H-1B employee (temporary professional worker) was terminated by employer before the expiration of the term of her H-1B visa. Employer failed to notify U.S.C.I.S. of the termination and also failed to offer the terminated employee the return transportation home. We filed a complaint with the Wage and Hour Division of the U.S. Department of Labor, which agreed that the employer had not effected a bona fide termination of the employee. It therefore awarded the terminated employee back pay from the date of the termination up to the date of the new H-1B visa acquired through a new petition filed by a subsequent employer.
Lawyer’s Note: Employers must be careful not to expose themselves to liability under both U.S.C.I.S. and the Department of Labor’s regulations and must strictly comply with these regulations if they ever deem it necessary to terminate an H-1B employee. In addition, there is precedent for the award of back pay for the full unexpired period of the H-1B visa although in this case, the DOL only awarded back pay up to the date of the new H-1B visa as a matter of policy.
L-1A Visa Petition Approved for Latin American Managerial Transferee
An L-1A Visa Petition has been approved for the intra-company transfer of a manager of a relatively small Latin American engineering company that has an affiliate office in New York. The temporary working visa has been awarded for an initial three-year period, which may be extended for incremental periods of up to seven years.
Lawyer’s Note: The firm is especially pleased at this petition approval since the petition was approved in fewer than 30 days without having to respond to any request from U.S.C.I.S. for additional evidence to support the petition. In addition, it shows the firm’s commitment to satisfying the needs of all of our clients – non-immigrants and immigrants alike.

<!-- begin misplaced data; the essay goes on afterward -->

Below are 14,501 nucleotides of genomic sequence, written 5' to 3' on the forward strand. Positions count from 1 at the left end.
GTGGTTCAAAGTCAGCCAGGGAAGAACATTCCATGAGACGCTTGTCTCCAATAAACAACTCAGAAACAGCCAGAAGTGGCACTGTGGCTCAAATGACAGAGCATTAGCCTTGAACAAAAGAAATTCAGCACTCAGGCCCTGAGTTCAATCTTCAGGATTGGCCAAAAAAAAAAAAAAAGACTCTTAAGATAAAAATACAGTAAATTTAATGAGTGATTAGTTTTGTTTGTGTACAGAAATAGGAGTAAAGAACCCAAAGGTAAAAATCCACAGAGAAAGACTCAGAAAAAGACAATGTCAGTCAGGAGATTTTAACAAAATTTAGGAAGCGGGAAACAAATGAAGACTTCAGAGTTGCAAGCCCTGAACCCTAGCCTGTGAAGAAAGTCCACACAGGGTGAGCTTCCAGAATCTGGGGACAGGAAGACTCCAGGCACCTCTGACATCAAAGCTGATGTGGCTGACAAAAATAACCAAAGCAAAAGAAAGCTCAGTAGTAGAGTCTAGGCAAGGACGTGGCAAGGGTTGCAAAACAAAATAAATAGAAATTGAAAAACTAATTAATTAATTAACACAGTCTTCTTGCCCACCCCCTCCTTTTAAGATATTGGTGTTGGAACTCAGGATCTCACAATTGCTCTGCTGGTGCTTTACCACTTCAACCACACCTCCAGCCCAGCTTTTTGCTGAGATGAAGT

NACARA APPLICANT SUCCESSFUL IN DEFEATING DEPORTATION AND OBTAINING LAWFUL PERMANENT RESIDENT STATUS
Foreign national who entered the U.S. as a child with his family was placed in Deportation proceedings when family’s application for asylum was denied. Family, however, met eligibility requirements for relief under the Nicaraguan Adjustment and Central American Relief Act (NACARA) and all were granted adjustment of status except for foreign national. We persuaded counsel for Immigration and Customs Enforcement (ICE) to join in a motion to reopen the deportation proceedings and thereby obtained a hearing before an Immigration Judge. After we submitted extensive documentation of eligibility for adjustment under NACARA and showed there was no legal basis for treating foreign national differently from his other family members, we ultimately prevailed.
Lawyer’s Note: Since the case was so old, a key to our success was persuading counsel for the government to join in the motion to have the case reopened.
VAWA APPLICANT AND FAMILY GRANTED LAWFUL PERMANENT RESIDENT STATUS